Some others prominent places are: The Temple of Literature (Văn Miếu), site of the oldest university in Vietnam 1010; One Pillar Pagoda (Chùa Một Cột); Flag Tower of Ha Noi (Cột cờ Hà Nội). In 2004, a massive part of the 900 year old Ha Noi Citadel was discovered in central Hanoi, near the site of Ba Dinh Square.
In addition to Noi Bai International Airport which is some 35km from the heart of the city, Ha Noi houses Gia Lam Airport in the east, Long Bien district. Gia Lam was Hanoi’s main airport in 1970s, but now, it only served helicopters and tourism services. Hanoi is the transport center of five domestic railways and one to Beijing, China, and many European countries. The stations of Gia Lam, Luong Yen, Nuoc Ngam and My Dinh and the southern one are the place to serve inter-province coaches running along National Highway 1A from the north to the south, National Highway 2 to Vinh Phuc, Phu Tho, Tuyen Quang and Ha Giang and National Highway 3 to Thai Nguyen and Cao Bang, National Highway 5A to Haiphong and Quang Ninh, National Highway 6 to Hoa Binh, Son La and Lai Chau and National Highway 32 to Son Tay Phu Tho. Regarding waterway transport, Hanoi also has many important ports like Pha Den for ships to Hung Yen, Nam Dinh, Thai Binh and Viet Tri and Ham Tu Quan to serve ships to Pha Lai.
In the inner city, streets of Ha Noi are often crowded. In recent years, Ha Noi only expanded between 5 and ten kilometers of road each year on average. Many local roads are unscientifically designed and non-synchronously, and traffic light system in several places are not really suitable. In the 2000s, the city has focused on developing the bus network, the most popular public mean of transport, but most of people still like personal vehicles, especially motorbikes.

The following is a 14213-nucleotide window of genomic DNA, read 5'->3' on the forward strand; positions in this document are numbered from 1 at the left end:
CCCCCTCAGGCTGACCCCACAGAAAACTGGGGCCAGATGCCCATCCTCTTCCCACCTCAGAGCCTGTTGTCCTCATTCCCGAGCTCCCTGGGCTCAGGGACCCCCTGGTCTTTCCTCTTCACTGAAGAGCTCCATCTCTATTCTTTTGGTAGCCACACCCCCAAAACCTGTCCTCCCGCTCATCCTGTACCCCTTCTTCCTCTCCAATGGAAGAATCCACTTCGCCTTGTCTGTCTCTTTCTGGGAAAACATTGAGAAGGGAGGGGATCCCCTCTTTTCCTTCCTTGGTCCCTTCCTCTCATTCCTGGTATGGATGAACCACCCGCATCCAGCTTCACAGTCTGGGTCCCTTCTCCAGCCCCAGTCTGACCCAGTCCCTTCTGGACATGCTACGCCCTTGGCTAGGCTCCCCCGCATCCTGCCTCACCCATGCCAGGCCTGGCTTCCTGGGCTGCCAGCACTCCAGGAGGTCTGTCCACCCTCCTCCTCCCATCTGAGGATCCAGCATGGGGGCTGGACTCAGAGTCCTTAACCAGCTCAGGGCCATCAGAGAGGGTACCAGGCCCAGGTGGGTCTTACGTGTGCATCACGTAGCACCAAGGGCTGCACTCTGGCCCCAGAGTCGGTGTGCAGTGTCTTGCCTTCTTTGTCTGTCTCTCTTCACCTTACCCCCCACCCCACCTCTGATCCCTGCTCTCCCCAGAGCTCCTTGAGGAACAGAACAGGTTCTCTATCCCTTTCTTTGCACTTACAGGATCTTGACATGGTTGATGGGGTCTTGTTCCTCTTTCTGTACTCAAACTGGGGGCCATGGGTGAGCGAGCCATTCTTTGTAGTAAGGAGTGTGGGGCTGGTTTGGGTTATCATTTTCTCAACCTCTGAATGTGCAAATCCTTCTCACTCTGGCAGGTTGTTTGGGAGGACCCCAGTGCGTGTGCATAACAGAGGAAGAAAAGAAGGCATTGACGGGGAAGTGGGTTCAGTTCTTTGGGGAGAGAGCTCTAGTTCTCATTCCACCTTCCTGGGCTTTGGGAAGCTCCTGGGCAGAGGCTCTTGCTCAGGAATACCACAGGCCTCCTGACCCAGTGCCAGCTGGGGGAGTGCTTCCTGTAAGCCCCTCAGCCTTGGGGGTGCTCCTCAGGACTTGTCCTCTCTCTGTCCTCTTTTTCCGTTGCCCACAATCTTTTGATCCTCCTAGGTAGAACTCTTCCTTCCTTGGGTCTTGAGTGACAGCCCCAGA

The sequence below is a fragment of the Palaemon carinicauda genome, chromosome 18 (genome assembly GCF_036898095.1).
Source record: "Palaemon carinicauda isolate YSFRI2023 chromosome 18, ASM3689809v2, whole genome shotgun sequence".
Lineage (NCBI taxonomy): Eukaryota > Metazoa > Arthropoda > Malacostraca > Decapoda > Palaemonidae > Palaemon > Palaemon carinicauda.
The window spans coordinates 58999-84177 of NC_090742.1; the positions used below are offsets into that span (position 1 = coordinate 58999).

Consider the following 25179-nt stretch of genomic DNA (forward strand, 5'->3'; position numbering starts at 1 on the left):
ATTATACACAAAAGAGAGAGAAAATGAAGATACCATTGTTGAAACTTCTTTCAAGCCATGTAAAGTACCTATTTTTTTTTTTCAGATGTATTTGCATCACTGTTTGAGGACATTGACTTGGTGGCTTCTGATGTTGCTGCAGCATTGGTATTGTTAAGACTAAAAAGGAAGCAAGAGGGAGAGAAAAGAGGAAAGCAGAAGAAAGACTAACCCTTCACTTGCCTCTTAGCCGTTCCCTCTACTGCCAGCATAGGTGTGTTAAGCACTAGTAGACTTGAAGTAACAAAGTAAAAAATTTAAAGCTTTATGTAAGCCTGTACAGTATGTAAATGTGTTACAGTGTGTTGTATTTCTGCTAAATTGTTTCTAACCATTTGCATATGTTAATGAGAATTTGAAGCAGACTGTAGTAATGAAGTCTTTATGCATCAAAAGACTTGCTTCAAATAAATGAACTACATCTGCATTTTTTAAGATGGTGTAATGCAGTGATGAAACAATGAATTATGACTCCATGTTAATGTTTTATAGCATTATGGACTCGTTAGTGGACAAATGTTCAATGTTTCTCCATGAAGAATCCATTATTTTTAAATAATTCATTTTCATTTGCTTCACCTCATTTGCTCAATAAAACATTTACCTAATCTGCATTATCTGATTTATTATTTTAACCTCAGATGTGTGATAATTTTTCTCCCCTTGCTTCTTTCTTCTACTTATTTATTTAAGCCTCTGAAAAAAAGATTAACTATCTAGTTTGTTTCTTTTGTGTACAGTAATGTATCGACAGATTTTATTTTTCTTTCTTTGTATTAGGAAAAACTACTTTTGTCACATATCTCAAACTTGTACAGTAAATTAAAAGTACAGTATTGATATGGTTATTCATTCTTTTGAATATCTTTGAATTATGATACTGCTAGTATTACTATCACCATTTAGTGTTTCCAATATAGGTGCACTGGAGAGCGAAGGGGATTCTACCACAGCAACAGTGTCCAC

Under the city’s transport plan approved in 2008 by the prime minister, the city will spend VND100 trillion for road development. Three belt roads and 30 main axis roads will be built and upgraded.
In 2011, revenues from goods and services hit VND 484,285 billion (US$23.7 billion), a rise of 21.5% compared to the same period in 2010.
Export turnover is estimated to reach over US$4 billion, a year-on-year increase of 15.7%.
The newly Ha Noi brings about a great number of changes, taking effects on the capital economy in general and major economic sectors in particular. In 2011, gross domestic product (GDP) of the city (the expanded city) rose 10,1%, of which service up 10,8% (contributed 5,5% general increase), industry-construction up 10,2% (4,3%) and agro-forestry-fishery up 4,4% (0,3%).
Ha Noi's business districts are traditionally Hoan Kiem and the neighborhood; and a newly developing Trung Hoa Nhan Chinh in the southwestern part.
Similar to Ho Chi Minh City, Hanoi enjoys a rapidly developing real estate market. The metropolis's economy growth does not seem correlative to its infrastructure. Overloading population requires a much larger supply of accommodations, while the constructing celerities of both transport system and new urban areas are too low. The current most notable new urban areas are central Trung Hoa Nhan Chinh, My Dinh, the luxurious zones of The Manor and Ciputra.
Agriculture, previously a pillar in Ha Noi's economy, has striven to reform itself, introducing new high-yield plant varieties and livestock, and applying modern farming techniques.
Together with economic growth, Ha Noi's appearance has also changed significantly, especially in recent years. Infrastructure is constantly being upgraded, with new roads and an improved public transportation system.